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Redd Restaurant – Yountville, CA

Redd Restaurant


Four Courses in Bliss

By Heather Irwin

 

I hadn't planned on staying long: a glass of wine, perhaps and a fritto misto and back to work in a respectable forty-five minutes or so. This was, after all, a Tuesday and not a time for dawdling over the menu. Or so I told myself . . . two hours ago.

Sometimes the best laid plans for efficiency need to be thrown out the window and patiently ignored. Life is short––too short for wolfing down a turkey sandwich in the car while checking your phone messages. Crumbs on the carseat and a closet full of mayo-stained shirts speak volumes about the need to slow down and smell the foie gras every once in a while. And Redd, which opened in November, turned out to be just the place to do it.

Chef Richard Reddington, formerly of the nearby Auberge du Soleil and Masa's in San Francisco, recently revamped the former Piatti Restaurant in Yountville as his own. With clean lines, bright natural light and little on the walls as competition, it's a zen–like retreat made for gustatory contemplation. Each course glitters and shines against stark white large, oversized plates while oversized silverware, though a bit awkward in the hand, makes the diner feel almost child–like in scale. Go with it and allow yourself to oooh and ahhhh in wonderment and purposely forget about grown-up things like, say, going back to work.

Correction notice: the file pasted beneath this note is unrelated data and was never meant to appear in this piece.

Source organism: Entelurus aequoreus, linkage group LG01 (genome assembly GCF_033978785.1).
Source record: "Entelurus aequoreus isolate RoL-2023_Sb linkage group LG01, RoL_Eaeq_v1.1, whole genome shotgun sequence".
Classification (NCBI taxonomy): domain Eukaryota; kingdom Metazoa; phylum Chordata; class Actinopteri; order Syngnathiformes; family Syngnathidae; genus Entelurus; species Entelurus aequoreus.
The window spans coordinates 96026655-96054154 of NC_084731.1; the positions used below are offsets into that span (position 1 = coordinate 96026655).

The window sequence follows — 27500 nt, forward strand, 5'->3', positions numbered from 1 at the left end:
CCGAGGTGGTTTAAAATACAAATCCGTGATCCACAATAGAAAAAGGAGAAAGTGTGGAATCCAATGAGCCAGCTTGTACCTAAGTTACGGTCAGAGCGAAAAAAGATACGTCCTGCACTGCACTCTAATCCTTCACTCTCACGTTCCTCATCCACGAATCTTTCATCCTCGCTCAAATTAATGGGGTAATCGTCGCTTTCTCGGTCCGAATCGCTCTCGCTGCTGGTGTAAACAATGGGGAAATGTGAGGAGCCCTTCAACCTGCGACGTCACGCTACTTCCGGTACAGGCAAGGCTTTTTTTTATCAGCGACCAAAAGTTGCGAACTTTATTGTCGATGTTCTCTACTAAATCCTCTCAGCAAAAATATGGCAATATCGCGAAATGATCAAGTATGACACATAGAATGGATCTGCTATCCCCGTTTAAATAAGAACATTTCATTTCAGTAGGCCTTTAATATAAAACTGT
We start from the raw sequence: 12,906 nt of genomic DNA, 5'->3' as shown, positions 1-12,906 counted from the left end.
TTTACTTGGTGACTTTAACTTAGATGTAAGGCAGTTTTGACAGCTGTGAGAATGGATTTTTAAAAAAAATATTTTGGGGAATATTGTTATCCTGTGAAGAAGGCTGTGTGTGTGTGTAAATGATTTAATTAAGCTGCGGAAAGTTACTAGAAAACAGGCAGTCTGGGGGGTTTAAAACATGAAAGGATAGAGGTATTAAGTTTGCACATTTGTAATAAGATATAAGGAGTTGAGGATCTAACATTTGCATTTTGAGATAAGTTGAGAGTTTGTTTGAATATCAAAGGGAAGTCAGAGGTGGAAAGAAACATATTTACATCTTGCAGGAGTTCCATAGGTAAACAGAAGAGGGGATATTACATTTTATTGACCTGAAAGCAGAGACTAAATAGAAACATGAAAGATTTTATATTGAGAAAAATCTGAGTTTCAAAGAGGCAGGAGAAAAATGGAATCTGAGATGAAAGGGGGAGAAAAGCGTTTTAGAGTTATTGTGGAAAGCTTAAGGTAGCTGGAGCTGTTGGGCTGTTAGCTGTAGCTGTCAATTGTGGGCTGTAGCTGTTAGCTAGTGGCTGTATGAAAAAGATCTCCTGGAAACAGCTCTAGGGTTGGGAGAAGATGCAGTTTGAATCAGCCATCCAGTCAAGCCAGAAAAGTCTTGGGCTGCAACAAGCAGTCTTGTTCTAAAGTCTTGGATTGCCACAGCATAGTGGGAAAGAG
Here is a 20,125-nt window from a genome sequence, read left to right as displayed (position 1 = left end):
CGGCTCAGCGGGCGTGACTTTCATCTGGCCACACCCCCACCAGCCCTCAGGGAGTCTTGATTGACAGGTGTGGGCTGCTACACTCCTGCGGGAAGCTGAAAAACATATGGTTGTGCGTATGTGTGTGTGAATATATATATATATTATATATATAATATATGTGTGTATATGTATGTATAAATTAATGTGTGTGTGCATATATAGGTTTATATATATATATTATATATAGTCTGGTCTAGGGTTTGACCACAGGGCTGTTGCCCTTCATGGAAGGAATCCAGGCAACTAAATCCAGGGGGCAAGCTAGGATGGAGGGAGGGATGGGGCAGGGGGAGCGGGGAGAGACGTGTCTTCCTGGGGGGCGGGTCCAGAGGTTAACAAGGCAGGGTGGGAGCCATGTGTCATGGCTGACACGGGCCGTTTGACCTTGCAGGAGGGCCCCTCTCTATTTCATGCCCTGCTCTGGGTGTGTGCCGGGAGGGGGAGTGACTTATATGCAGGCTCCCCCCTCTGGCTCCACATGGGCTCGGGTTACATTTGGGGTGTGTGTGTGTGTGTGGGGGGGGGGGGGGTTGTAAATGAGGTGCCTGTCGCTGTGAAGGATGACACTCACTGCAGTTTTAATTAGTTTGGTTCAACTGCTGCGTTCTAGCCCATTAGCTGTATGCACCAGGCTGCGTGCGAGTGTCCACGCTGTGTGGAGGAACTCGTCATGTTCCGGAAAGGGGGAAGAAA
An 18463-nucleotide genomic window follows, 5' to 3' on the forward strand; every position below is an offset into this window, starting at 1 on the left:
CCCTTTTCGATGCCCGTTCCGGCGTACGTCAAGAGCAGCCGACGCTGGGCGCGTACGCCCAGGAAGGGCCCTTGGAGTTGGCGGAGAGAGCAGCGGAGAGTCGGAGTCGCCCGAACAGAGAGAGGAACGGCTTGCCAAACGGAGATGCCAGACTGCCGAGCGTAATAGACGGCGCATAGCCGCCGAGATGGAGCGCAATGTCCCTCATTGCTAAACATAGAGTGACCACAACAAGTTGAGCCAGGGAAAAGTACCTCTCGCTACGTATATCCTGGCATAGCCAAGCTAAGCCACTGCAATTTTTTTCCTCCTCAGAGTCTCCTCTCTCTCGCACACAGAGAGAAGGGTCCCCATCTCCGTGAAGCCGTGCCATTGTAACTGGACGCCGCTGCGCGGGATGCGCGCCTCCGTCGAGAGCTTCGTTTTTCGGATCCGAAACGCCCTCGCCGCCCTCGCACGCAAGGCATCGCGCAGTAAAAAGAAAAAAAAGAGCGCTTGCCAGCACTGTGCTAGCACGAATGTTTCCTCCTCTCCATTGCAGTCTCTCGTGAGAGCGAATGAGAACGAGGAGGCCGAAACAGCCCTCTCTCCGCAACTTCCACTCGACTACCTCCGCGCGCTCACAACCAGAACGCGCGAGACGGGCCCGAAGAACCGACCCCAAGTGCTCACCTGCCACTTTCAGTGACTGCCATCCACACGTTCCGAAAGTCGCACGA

Redd's Tuna TartareWhich brings me back to the two hour lunch: unable to pick just one dish on the menu, I decided to try a tasting menu of four chef-selected items. The restaurant also offers a 7–course tasting menu, but frankly, that just seemed a little over the top—at least for a Tuesday. At the whim of the kitchen, I was ready to embark.

Reddington is known around these parts as a talented young chef with a strong background in classic French cuisine. At Redd, he breaks free from the constraints of heavy sauces and a menu dictated by either other chefs or long-time diners and explores a sort of fusion cooking that brings in ideas from Asian, Californian and Italian cooking.

Even complicated dishes feel clean and simple, rather than the complicated everything—but—the— kitchen—sink entrees that confuse and confound diners before they've even raised a fork.

Take, for example, my first course: a marinated strip of raw yellowfin tuna with slices of beets and radish dressed with lemon oil, salt, pepper and microscopic croutons. Elegant, but exceedingly simple.

Among the other courses: butternut squash ravioli with a ragout of autumn vegetables tucked neatly under a blanket of parmesan; braised shortribs with a horseradish crust and bordelaise. And for dessert, a honey pear napoleon with warm diced pears, ricotta cream and pear pastis sorbet. Each just as perfect and beautiful in presentation, that I was literally clapping my hands in glee at each course.

Two hours of bliss. Well spent, I'd say. Work can wait when there's lunch to be eaten in Yountville.

Redd Restaurant, 6480 Washington St., Yountville, 707/944.2222.

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